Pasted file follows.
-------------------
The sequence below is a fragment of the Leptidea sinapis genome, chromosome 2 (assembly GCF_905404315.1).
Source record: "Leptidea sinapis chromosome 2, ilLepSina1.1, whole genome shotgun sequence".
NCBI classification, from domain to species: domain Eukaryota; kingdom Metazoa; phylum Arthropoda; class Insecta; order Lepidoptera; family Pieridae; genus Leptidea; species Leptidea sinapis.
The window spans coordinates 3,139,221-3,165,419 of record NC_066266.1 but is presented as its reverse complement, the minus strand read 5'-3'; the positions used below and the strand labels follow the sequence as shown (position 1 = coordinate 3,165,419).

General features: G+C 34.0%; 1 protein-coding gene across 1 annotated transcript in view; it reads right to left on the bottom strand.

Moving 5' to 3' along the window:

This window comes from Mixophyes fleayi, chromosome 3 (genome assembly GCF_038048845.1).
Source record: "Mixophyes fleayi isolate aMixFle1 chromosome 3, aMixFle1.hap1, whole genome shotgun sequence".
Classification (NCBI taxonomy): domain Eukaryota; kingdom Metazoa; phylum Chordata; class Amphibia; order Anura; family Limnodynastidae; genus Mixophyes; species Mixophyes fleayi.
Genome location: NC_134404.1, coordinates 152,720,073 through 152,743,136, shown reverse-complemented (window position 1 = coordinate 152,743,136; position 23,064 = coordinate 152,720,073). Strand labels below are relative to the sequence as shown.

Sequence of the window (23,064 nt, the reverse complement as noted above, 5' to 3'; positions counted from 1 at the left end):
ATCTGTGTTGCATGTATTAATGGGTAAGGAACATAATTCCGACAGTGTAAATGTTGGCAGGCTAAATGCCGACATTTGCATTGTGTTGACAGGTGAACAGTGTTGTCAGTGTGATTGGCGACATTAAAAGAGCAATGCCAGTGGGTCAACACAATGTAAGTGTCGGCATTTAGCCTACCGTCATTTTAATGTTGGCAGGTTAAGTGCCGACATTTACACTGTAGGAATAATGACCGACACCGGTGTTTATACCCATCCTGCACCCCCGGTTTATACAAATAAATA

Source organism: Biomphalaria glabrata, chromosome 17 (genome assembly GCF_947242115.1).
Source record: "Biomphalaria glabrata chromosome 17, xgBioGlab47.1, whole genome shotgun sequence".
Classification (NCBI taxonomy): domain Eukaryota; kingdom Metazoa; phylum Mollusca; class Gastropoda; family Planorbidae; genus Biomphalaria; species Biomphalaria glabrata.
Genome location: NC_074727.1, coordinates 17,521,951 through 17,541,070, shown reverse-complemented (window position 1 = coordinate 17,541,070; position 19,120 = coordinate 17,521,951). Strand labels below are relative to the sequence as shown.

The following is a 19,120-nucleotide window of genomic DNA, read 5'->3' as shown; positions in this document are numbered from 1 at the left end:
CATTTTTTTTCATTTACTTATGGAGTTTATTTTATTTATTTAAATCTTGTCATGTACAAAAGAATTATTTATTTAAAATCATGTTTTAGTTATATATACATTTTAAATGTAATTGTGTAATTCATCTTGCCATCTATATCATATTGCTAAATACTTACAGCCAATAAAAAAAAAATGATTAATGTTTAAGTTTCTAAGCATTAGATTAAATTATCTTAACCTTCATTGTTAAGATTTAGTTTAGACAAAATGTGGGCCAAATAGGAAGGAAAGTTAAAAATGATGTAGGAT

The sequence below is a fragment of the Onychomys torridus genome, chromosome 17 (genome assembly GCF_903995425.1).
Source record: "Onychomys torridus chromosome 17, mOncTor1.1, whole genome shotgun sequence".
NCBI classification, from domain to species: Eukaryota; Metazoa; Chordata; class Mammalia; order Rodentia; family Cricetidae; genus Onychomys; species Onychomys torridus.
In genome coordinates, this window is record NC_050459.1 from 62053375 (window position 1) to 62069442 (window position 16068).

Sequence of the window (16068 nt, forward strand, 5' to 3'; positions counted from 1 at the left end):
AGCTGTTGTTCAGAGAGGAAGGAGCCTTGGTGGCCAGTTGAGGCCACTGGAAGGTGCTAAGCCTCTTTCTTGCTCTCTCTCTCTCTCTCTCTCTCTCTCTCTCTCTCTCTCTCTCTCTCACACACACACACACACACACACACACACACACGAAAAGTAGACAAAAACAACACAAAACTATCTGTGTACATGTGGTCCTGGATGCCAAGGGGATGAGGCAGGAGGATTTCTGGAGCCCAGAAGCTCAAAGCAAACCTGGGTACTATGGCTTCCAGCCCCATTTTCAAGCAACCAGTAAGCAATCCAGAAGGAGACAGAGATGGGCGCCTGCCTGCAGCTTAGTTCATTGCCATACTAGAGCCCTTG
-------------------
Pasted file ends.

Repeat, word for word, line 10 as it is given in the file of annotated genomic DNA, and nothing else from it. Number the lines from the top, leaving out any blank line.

Genome location: NC_134404.1, coordinates 152,720,073 through 152,743,136, shown reverse-complemented (window position 1 = coordinate 152,743,136; position 23,064 = coordinate 152,720,073). Strand labels below are relative to the sequence as shown.